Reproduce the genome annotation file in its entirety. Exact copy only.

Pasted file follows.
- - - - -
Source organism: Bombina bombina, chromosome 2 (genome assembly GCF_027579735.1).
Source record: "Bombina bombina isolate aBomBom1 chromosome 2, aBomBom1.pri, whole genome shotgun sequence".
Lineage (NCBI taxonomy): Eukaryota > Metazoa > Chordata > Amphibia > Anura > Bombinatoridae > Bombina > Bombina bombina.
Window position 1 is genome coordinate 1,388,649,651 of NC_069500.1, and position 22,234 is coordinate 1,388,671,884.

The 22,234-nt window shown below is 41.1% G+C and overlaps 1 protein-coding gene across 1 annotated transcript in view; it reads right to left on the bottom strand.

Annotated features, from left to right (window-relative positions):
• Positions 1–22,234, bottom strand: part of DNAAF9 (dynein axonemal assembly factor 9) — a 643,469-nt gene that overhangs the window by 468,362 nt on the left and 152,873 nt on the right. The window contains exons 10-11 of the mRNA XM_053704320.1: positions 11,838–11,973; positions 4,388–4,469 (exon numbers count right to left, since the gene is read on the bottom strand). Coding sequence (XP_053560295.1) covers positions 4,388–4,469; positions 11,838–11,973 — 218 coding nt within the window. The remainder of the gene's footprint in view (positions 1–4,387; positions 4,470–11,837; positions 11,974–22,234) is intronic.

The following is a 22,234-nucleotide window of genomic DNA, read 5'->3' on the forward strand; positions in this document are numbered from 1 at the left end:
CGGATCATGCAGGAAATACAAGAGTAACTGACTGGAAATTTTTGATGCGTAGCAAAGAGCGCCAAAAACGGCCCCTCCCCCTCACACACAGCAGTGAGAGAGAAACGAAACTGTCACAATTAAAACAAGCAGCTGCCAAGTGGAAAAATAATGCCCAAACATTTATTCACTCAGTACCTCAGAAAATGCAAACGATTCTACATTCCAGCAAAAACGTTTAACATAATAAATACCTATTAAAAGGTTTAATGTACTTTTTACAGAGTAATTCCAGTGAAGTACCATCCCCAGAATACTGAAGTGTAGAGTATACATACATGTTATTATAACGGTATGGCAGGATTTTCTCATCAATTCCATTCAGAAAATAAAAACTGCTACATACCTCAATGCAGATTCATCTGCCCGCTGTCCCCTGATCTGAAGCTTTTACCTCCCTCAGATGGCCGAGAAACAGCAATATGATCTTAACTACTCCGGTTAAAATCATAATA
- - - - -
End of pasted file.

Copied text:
Source organism: Bombina bombina, chromosome 2 (genome assembly GCF_027579735.1).
Source record: "Bombina bombina isolate aBomBom1 chromosome 2, aBomBom1.pri, whole genome shotgun sequence".
Lineage (NCBI taxonomy): Eukaryota > Metazoa > Chordata > Amphibia > Anura > Bombinatoridae > Bombina > Bombina bombina.
Window position 1 is genome coordinate 1,388,649,651 of NC_069500.1, and position 22,234 is coordinate 1,388,671,884.

The 22,234-nt window shown below is 41.1% G+C and overlaps 1 protein-coding gene across 1 annotated transcript in view; it reads right to left on the bottom strand.

Annotated features, from left to right (window-relative positions):
• Positions 1–22,234, bottom strand: part of DNAAF9 (dynein axonemal assembly factor 9) — a 643,469-nt gene that overhangs the window by 468,362 nt on the left and 152,873 nt on the right. The window contains exons 10-11 of the mRNA XM_053704320.1: positions 11,838–11,973; positions 4,388–4,469 (exon numbers count right to left, since the gene is read on the bottom strand). Coding sequence (XP_053560295.1) covers positions 4,388–4,469; positions 11,838–11,973 — 218 coding nt within the window. The remainder of the gene's footprint in view (positions 1–4,387; positions 4,470–11,837; positions 11,974–22,234) is intronic.

The following is a 22,234-nucleotide window of genomic DNA, read 5'->3' on the forward strand; positions in this document are numbered from 1 at the left end:
CGGATCATGCAGGAAATACAAGAGTAACTGACTGGAAATTTTTGATGCGTAGCAAAGAGCGCCAAAAACGGCCCCTCCCCCTCACACACAGCAGTGAGAGAGAAACGAAACTGTCACAATTAAAACAAGCAGCTGCCAAGTGGAAAAATAATGCCCAAACATTTATTCACTCAGTACCTCAGAAAATGCAAACGATTCTACATTCCAGCAAAAACGTTTAACATAATAAATACCTATTAAAAGGTTTAATGTACTTTTTACAGAGTAATTCCAGTGAAGTACCATCCCCAGAATACTGAAGTGTAGAGTATACATACATGTTATTATAACGGTATGGCAGGATTTTCTCATCAATTCCATTCAGAAAATAAAAACTGCTACATACCTCAATGCAGATTCATCTGCCCGCTGTCCCCTGATCTGAAGCTTTTACCTCCCTCAGATGGCCGAGAAACAGCAATATGATCTTAACTACTCCGGTTAAAATCATAATA